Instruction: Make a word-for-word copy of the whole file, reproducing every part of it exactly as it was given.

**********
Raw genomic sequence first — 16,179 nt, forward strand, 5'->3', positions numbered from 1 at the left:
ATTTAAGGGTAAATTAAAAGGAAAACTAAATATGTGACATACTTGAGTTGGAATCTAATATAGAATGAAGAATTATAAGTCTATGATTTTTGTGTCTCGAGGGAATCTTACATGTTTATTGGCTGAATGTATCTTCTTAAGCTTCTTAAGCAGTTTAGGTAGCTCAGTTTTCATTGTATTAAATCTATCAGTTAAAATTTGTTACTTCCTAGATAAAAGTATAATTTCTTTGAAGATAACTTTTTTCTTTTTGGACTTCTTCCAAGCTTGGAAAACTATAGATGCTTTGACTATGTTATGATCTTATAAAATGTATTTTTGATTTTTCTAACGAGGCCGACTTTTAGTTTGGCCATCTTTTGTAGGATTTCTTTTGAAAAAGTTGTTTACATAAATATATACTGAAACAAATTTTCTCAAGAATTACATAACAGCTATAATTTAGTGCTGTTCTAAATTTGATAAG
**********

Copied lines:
Raw genomic sequence first — 16,179 nt, forward strand, 5'->3', positions numbered from 1 at the left:
ATTTAAGGGTAAATTAAAAGGAAAACTAAATATGTGACATACTTGAGTTGGAATCTAATATAGAATGAAGAATTATAAGTCTATGATTTTTGTGTCTCGAGGGAATCTTACATGTTTATTGGCTGAATGTATCTTCTTAAGCTTCTTAAGCAGTTTAGGTAGCTCAGTTTTCATTGTATTAAATCTATCAGTTAAAATTTGTTACTTCCTAGATAAAAGTATAATTTCTTTGAAGATAACTTTTTTCTTTTTGGACTTCTTCCAAGCTTGGAAAACTATAGATGCTTTGACTATGTTATGATCTTATAAAATGTATTTTTGATTTTTCTAACGAGGCCGACTTTTAGTTTGGCCATCTTTTGTAGGATTTCTTTTGAAAAAGTTGTTTACATAAATATATACTGAAACAAATTTTCTCAAGAATTACATAACAGCTATAATTTAGTGCTGTTCTAAATTTGATAAG